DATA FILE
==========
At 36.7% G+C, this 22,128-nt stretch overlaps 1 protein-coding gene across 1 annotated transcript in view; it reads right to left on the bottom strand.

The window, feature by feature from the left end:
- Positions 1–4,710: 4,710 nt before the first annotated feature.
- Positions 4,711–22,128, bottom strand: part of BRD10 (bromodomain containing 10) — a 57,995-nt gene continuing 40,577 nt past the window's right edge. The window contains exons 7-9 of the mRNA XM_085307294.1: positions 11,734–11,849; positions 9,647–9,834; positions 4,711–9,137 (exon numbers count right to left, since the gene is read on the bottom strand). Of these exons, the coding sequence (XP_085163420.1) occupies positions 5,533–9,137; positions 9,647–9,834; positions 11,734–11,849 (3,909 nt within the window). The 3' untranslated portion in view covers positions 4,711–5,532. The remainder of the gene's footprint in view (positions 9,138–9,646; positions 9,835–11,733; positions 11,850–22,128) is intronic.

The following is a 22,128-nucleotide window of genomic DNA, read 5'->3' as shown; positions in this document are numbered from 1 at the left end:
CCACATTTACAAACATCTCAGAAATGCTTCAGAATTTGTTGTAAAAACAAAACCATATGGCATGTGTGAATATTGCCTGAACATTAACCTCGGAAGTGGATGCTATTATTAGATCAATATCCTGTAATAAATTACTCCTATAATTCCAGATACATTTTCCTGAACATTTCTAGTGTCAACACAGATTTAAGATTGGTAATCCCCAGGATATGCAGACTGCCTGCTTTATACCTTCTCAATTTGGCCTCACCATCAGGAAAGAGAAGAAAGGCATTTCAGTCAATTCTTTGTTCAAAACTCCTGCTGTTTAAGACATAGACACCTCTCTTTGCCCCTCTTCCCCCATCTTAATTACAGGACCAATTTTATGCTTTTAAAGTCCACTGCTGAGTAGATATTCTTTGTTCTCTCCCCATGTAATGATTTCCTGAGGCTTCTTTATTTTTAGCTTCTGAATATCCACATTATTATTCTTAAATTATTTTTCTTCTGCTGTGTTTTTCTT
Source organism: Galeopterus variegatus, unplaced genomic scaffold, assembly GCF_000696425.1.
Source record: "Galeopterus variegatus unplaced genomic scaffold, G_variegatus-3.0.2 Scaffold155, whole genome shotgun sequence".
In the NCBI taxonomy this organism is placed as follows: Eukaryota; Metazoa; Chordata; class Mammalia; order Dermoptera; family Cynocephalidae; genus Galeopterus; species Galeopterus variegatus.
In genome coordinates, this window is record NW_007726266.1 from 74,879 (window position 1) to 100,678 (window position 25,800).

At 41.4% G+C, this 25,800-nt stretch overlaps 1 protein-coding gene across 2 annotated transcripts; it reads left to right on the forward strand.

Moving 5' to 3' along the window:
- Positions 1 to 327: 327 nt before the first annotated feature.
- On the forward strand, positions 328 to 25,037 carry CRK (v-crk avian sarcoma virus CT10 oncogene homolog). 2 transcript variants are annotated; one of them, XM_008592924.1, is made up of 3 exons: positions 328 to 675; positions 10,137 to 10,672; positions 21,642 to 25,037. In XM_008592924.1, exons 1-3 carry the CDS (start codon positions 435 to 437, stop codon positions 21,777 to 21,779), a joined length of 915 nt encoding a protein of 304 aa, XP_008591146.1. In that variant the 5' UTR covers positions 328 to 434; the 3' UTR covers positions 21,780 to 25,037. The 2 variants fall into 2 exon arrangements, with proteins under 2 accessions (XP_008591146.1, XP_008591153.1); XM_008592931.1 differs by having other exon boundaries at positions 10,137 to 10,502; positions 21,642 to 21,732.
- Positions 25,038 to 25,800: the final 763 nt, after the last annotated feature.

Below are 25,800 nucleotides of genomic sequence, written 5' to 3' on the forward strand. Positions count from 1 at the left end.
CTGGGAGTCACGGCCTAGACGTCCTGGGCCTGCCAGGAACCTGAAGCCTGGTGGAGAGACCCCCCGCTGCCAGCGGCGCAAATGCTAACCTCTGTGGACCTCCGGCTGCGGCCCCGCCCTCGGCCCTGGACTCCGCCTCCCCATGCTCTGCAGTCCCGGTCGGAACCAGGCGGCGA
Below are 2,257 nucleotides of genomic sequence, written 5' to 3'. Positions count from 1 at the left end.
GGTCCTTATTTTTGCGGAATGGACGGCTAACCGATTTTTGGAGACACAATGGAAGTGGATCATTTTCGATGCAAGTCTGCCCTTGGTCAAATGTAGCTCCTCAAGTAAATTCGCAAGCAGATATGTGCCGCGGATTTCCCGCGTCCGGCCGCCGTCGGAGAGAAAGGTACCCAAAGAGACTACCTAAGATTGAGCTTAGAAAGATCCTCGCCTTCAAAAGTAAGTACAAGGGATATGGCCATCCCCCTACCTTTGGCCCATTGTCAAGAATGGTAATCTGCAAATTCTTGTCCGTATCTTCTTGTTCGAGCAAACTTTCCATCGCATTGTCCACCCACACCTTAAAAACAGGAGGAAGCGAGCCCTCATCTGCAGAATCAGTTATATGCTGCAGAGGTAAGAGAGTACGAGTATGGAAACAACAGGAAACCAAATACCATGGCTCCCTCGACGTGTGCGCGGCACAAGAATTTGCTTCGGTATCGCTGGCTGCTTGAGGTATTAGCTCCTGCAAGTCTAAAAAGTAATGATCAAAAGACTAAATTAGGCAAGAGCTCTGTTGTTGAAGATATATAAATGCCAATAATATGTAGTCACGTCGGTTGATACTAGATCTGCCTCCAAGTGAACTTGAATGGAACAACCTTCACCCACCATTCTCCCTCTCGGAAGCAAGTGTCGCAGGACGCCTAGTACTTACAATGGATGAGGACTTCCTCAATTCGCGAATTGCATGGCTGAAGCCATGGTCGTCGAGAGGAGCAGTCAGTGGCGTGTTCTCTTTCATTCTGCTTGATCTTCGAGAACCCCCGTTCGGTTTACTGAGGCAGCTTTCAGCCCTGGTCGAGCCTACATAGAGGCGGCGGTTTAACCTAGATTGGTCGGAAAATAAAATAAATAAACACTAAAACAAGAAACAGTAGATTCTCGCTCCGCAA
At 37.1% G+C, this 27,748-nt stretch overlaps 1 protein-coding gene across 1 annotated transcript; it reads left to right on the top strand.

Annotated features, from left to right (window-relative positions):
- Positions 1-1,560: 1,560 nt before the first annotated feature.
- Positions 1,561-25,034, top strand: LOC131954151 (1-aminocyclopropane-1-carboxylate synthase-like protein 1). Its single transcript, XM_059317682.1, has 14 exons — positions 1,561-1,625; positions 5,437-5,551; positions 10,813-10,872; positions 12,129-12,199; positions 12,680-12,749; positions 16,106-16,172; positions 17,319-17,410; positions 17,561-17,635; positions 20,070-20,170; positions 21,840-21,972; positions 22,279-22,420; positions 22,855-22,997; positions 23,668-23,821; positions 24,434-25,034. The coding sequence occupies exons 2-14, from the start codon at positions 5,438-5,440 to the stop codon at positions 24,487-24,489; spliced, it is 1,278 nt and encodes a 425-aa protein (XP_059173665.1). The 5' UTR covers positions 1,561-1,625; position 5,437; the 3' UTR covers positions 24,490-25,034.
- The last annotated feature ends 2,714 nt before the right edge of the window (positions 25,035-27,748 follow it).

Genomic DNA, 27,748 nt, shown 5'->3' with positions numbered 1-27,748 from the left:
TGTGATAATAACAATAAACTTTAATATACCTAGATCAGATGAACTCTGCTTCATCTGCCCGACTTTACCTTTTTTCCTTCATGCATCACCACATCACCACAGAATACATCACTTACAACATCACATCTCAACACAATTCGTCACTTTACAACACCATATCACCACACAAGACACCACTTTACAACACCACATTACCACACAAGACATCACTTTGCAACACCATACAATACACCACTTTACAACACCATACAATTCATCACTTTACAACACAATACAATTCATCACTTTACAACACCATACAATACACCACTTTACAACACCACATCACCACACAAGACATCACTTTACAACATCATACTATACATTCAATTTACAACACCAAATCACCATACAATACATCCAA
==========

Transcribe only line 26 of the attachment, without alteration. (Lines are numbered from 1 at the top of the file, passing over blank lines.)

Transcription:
TGTGATAATAACAATAAACTTTAATATACCTAGATCAGATGAACTCTGCTTCATCTGCCCGACTTTACCTTTTTTCCTTCATGCATCACCACATCACCACAGAATACATCACTTACAACATCACATCTCAACACAATTCGTCACTTTACAACACCATATCACCACACAAGACACCACTTTACAACACCACATTACCACACAAGACATCACTTTGCAACACCATACAATACACCACTTTACAACACCATACAATTCATCACTTTACAACACAATACAATTCATCACTTTACAACACCATACAATACACCACTTTACAACACCACATCACCACACAAGACATCACTTTACAACATCATACTATACATTCAATTTACAACACCAAATCACCATACAATACATCCAA